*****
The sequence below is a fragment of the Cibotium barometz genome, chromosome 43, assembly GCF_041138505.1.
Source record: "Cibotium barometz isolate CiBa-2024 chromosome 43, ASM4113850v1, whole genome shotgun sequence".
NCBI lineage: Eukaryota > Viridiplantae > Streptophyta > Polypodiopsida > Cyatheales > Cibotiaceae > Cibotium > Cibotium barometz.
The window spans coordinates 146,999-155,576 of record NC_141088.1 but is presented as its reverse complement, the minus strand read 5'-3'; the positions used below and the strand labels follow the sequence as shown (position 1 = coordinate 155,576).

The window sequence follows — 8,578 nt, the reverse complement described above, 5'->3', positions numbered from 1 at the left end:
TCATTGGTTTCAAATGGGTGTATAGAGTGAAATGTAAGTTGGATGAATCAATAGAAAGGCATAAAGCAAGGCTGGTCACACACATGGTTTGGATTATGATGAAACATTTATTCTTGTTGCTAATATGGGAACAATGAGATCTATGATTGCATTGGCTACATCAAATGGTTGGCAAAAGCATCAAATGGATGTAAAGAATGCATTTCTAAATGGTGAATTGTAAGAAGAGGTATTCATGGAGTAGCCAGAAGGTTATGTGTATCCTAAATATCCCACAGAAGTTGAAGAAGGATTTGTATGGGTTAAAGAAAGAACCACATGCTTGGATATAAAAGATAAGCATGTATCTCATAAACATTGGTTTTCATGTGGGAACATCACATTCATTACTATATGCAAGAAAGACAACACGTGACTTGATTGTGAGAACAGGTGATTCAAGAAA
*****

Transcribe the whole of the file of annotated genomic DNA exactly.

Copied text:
The sequence below is a fragment of the Cibotium barometz genome, chromosome 43, assembly GCF_041138505.1.
Source record: "Cibotium barometz isolate CiBa-2024 chromosome 43, ASM4113850v1, whole genome shotgun sequence".
NCBI lineage: Eukaryota > Viridiplantae > Streptophyta > Polypodiopsida > Cyatheales > Cibotiaceae > Cibotium > Cibotium barometz.
The window spans coordinates 146,999-155,576 of record NC_141088.1 but is presented as its reverse complement, the minus strand read 5'-3'; the positions used below and the strand labels follow the sequence as shown (position 1 = coordinate 155,576).

The window sequence follows — 8,578 nt, the reverse complement described above, 5'->3', positions numbered from 1 at the left end:
TCATTGGTTTCAAATGGGTGTATAGAGTGAAATGTAAGTTGGATGAATCAATAGAAAGGCATAAAGCAAGGCTGGTCACACACATGGTTTGGATTATGATGAAACATTTATTCTTGTTGCTAATATGGGAACAATGAGATCTATGATTGCATTGGCTACATCAAATGGTTGGCAAAAGCATCAAATGGATGTAAAGAATGCATTTCTAAATGGTGAATTGTAAGAAGAGGTATTCATGGAGTAGCCAGAAGGTTATGTGTATCCTAAATATCCCACAGAAGTTGAAGAAGGATTTGTATGGGTTAAAGAAAGAACCACATGCTTGGATATAAAAGATAAGCATGTATCTCATAAACATTGGTTTTCATGTGGGAACATCACATTCATTACTATATGCAAGAAAGACAACACGTGACTTGATTGTGAGAACAGGTGATTCAAGAAA